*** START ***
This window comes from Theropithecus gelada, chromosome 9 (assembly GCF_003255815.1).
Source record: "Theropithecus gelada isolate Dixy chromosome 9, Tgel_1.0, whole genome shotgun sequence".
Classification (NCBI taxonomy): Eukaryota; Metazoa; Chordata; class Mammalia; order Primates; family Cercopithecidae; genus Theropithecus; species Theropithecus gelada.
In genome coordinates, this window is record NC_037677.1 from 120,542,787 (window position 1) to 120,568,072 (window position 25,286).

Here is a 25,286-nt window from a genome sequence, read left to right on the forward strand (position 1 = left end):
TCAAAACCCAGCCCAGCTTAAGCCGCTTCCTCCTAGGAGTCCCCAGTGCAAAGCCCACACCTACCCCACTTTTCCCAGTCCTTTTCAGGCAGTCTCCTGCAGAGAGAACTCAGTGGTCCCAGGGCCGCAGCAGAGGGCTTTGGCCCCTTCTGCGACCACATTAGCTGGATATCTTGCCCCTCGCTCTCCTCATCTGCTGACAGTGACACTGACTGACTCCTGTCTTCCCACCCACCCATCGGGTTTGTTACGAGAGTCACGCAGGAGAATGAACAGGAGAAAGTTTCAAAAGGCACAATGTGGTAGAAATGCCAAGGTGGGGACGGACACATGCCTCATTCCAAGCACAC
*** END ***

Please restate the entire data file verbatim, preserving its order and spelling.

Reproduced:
This window comes from Theropithecus gelada, chromosome 9 (assembly GCF_003255815.1).
Source record: "Theropithecus gelada isolate Dixy chromosome 9, Tgel_1.0, whole genome shotgun sequence".
Classification (NCBI taxonomy): Eukaryota; Metazoa; Chordata; class Mammalia; order Primates; family Cercopithecidae; genus Theropithecus; species Theropithecus gelada.
In genome coordinates, this window is record NC_037677.1 from 120,542,787 (window position 1) to 120,568,072 (window position 25,286).

Here is a 25,286-nt window from a genome sequence, read left to right on the forward strand (position 1 = left end):
TCAAAACCCAGCCCAGCTTAAGCCGCTTCCTCCTAGGAGTCCCCAGTGCAAAGCCCACACCTACCCCACTTTTCCCAGTCCTTTTCAGGCAGTCTCCTGCAGAGAGAACTCAGTGGTCCCAGGGCCGCAGCAGAGGGCTTTGGCCCCTTCTGCGACCACATTAGCTGGATATCTTGCCCCTCGCTCTCCTCATCTGCTGACAGTGACACTGACTGACTCCTGTCTTCCCACCCACCCATCGGGTTTGTTACGAGAGTCACGCAGGAGAATGAACAGGAGAAAGTTTCAAAAGGCACAATGTGGTAGAAATGCCAAGGTGGGGACGGACACATGCCTCATTCCAAGCACAC